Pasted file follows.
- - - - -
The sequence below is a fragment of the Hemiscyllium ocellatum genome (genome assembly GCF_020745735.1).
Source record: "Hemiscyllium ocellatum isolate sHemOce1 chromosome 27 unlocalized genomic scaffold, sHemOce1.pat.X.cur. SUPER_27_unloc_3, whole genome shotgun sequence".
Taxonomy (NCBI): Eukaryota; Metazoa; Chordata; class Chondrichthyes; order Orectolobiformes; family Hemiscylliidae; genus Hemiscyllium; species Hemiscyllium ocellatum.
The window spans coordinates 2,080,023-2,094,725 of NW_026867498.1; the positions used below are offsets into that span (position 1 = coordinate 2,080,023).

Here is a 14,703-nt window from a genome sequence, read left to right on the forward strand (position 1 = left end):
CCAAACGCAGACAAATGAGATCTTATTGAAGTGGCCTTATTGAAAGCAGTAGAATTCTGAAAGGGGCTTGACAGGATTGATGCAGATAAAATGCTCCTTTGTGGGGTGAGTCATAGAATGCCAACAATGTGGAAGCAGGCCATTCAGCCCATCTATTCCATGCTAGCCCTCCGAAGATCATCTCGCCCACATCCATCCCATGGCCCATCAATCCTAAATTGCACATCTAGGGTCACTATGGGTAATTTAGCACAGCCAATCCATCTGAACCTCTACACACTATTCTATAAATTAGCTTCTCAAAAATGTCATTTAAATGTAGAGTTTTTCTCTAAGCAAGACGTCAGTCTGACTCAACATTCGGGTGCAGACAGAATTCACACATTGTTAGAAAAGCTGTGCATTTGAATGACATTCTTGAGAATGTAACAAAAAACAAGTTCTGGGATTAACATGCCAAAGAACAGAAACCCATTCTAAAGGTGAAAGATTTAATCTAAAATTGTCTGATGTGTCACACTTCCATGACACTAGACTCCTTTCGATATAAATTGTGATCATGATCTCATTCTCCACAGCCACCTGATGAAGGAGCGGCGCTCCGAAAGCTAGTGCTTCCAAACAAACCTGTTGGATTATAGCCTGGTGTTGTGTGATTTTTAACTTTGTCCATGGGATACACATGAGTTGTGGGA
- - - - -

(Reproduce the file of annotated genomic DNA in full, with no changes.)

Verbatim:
The sequence below is a fragment of the Hemiscyllium ocellatum genome (genome assembly GCF_020745735.1).
Source record: "Hemiscyllium ocellatum isolate sHemOce1 chromosome 27 unlocalized genomic scaffold, sHemOce1.pat.X.cur. SUPER_27_unloc_3, whole genome shotgun sequence".
Taxonomy (NCBI): Eukaryota; Metazoa; Chordata; class Chondrichthyes; order Orectolobiformes; family Hemiscylliidae; genus Hemiscyllium; species Hemiscyllium ocellatum.
The window spans coordinates 2,080,023-2,094,725 of NW_026867498.1; the positions used below are offsets into that span (position 1 = coordinate 2,080,023).

Here is a 14,703-nt window from a genome sequence, read left to right on the forward strand (position 1 = left end):
CCAAACGCAGACAAATGAGATCTTATTGAAGTGGCCTTATTGAAAGCAGTAGAATTCTGAAAGGGGCTTGACAGGATTGATGCAGATAAAATGCTCCTTTGTGGGGTGAGTCATAGAATGCCAACAATGTGGAAGCAGGCCATTCAGCCCATCTATTCCATGCTAGCCCTCCGAAGATCATCTCGCCCACATCCATCCCATGGCCCATCAATCCTAAATTGCACATCTAGGGTCACTATGGGTAATTTAGCACAGCCAATCCATCTGAACCTCTACACACTATTCTATAAATTAGCTTCTCAAAAATGTCATTTAAATGTAGAGTTTTTCTCTAAGCAAGACGTCAGTCTGACTCAACATTCGGGTGCAGACAGAATTCACACATTGTTAGAAAAGCTGTGCATTTGAATGACATTCTTGAGAATGTAACAAAAAACAAGTTCTGGGATTAACATGCCAAAGAACAGAAACCCATTCTAAAGGTGAAAGATTTAATCTAAAATTGTCTGATGTGTCACACTTCCATGACACTAGACTCCTTTCGATATAAATTGTGATCATGATCTCATTCTCCACAGCCACCTGATGAAGGAGCGGCGCTCCGAAAGCTAGTGCTTCCAAACAAACCTGTTGGATTATAGCCTGGTGTTGTGTGATTTTTAACTTTGTCCATGGGATACACATGAGTTGTGGGA